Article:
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MOVIES OF THE WEEK

June 10, 1990|Kevin Thomas

Trouble in Paradise (CBS Sunday at 9 p.m.) is not a remake of the Lubitsch classic but a so-so 1989 TV movie starring Raquel Welch as a widow and Jack Thompson as a sailor cast adrift on a South Seas island.

Gremlins (NBC Sunday at 9 p.m.) turns Frank Capra's "It's a Wonderful Life" inside out with sweet-and-sour funny results involving cuddly stuffed animals that turn into lethal monsters; not for the very young.

Richard Attenborough's 1987 Cry Freedom (KTLA Monday at 8 p.m., conclusion Tuesday at 8 p.m.), derived from white South African journalist Donald Woods' books, is clunky as a narrative but it does illuminate the racist conditions of apartheid. Kevin Kline plays Woods and Denzel Washington is the martyrized Steve Biko.

In Coal Miner's Daughter (KCOP Monday at 8 p.m.), Sissy Spacek is a luminous Loretta Lynn; the heart of this 1980 movie about the country music star is her relationship with her husband, played with strength and humor by Tommy Lee Jones.

The 1980 Rough Cut (ABC Monday at 9 p.m.) is unfortunately just that: a jewel heist caper that seems to capture the spirit of "To Catch a Thief" only to go awry before the end. Burt Reynolds and Lesley-Anne Down star.

The Night Stalker (KTTV Tuesday at 8:30 p.m.) is that terrific, popular 1971 TV movie that finds Darren McGavin as a hard-driving reporter on the track of vampires in Las Vegas; improbable-sounding but amusing and scary.

Less Than Zero (Channel 11 Wednesday at 8 p.m.) lives up to its title as a vacuous 1987 study of rich, affectless Beverly Hills teens. Andre McCarthy stars.

A far better bet than these two is Ken Wiederhorns's stylish, intentionally hilarious horror picture Return of the Living Dead, Part II (Channel 13 Wednesday at 8 p.m.).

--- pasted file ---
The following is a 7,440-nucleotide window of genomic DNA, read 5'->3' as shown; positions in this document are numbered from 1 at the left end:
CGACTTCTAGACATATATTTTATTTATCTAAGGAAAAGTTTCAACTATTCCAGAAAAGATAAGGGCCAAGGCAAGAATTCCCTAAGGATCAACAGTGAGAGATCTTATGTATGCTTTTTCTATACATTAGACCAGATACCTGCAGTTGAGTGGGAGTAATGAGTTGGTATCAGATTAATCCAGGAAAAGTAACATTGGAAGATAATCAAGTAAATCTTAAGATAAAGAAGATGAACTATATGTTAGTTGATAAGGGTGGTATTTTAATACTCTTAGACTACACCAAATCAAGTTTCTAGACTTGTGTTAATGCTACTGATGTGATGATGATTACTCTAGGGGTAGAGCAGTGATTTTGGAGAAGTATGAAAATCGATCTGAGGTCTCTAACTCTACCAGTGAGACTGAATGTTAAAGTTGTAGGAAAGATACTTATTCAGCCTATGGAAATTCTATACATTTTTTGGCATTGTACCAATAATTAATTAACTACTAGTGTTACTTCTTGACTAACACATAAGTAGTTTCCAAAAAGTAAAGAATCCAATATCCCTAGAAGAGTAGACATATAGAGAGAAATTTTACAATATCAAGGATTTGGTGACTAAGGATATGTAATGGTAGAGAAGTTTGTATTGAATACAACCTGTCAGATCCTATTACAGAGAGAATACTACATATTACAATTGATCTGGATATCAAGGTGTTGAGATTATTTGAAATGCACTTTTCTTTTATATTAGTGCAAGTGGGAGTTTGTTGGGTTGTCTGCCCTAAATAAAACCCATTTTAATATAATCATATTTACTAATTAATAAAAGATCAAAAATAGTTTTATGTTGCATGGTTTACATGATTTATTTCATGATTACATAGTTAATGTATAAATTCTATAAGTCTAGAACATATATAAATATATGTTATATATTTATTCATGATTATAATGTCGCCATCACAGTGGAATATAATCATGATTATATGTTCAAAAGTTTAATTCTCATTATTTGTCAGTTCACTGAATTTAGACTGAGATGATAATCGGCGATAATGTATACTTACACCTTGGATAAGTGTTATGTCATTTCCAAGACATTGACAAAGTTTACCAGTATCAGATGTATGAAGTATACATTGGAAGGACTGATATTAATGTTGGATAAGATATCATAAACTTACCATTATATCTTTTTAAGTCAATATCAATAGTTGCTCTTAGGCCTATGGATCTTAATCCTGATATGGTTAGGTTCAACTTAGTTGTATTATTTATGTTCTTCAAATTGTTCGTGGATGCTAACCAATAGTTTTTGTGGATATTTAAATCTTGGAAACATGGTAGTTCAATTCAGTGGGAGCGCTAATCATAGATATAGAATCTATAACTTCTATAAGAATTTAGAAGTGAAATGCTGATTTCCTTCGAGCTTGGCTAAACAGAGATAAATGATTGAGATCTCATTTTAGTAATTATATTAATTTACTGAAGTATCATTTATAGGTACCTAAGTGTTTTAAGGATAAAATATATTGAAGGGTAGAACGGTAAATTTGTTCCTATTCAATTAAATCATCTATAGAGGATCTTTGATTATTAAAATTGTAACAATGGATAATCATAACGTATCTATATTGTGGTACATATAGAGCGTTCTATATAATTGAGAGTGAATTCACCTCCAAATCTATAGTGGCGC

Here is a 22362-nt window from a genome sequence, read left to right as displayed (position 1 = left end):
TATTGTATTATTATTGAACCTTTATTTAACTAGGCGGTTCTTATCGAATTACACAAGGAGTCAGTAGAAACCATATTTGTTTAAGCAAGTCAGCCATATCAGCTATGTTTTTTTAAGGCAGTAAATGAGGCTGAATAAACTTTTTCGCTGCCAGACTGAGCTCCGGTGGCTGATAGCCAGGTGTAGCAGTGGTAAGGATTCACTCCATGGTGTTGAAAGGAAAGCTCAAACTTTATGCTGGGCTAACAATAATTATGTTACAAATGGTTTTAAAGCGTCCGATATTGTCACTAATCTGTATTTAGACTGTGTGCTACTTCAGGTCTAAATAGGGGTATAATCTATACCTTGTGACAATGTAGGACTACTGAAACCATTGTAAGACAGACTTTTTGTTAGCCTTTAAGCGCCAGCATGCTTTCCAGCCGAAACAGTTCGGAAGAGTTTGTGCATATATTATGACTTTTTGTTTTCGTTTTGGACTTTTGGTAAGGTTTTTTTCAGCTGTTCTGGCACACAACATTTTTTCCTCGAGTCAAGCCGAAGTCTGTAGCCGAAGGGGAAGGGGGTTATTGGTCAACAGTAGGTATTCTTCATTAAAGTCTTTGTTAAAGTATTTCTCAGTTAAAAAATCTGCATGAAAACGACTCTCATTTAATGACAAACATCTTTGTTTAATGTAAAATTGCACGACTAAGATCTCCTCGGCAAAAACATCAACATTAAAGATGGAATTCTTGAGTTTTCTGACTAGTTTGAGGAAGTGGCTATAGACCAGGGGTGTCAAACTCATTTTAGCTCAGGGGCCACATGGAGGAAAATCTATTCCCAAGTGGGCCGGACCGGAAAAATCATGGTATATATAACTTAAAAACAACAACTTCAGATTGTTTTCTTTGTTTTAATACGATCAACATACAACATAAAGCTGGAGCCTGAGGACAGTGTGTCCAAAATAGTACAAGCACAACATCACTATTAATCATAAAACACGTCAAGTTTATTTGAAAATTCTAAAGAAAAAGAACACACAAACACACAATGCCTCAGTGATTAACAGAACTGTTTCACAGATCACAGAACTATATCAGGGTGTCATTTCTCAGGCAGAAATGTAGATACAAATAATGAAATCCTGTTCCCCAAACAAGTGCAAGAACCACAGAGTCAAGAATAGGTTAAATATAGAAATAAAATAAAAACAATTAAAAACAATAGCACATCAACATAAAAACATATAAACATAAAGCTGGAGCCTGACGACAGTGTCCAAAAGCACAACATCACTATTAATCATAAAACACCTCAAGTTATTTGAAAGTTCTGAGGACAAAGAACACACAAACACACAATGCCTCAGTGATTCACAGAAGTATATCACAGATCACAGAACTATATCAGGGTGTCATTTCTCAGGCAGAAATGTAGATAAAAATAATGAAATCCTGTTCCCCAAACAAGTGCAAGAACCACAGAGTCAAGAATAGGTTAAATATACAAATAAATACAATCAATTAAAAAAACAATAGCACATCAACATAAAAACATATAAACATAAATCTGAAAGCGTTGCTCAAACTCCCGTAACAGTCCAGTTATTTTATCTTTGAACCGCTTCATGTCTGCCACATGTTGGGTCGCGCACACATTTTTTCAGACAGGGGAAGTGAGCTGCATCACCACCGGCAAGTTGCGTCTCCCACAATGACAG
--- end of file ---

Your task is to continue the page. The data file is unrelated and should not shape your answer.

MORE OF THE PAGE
Jack Nicholson and Candice Bergen pair up in the 1971 landmark film Carnal Knowledge (KTLA Thursday at 8 p.m.), directed by Mike Nichols to reveal the emotional malaise of two men who come of age during World War II. Also starring Art Garfunkel and Ann-Margret, who received acclaim for her portrayal of Nicholson's pathetic see-pot mistress.

Robert Redford turned Judith Guest's Ordinary People (KCOP Thursday at 8 p.m.) into an extraordinary film, a compassionate 1980 study of the WASP mentality in which a wealthy suburban Chicago family attempts to smooth over its deep fissures. With Timothy Hutton, Donald Sutherland, Mary Tyler Moore and Judd Hirsch.

In his final film, Rich and Famous (KTLA Friday at 8 p.m.), director George Cukor got terrific performances from Jacqueline Bisset and Bergen. It's a witty, occasionally uneven 1981 update of the Bette Davis-Miriam Hopkins film "Old Acquaintance."

With the frequently hilarious Love at First Bite (KTTV Friday at 8 p.m.), George Hamilton finally got a part he could sink his teeth into-Count Dracula. The 1979 film is oddly marred, however, by gratuitous humor at the expense of blacks and gays.

George C. Scott is an impressive Hemingway alter ego in Franklin Schaffner's fine and affecting 1977 film of Hemingway's Islands in the Stream (KCOP Friday at 8 p.m.), set in Bimini on the brink of WWII and involving a sculptor's attempts to get to know his sons from various marriages.

Terror on Highway 91 (CBS Friday at 9 p.m.) is a routine 1989 TV movie in which Ricky Schroder plays a gradually disillusioned young Southern cop.

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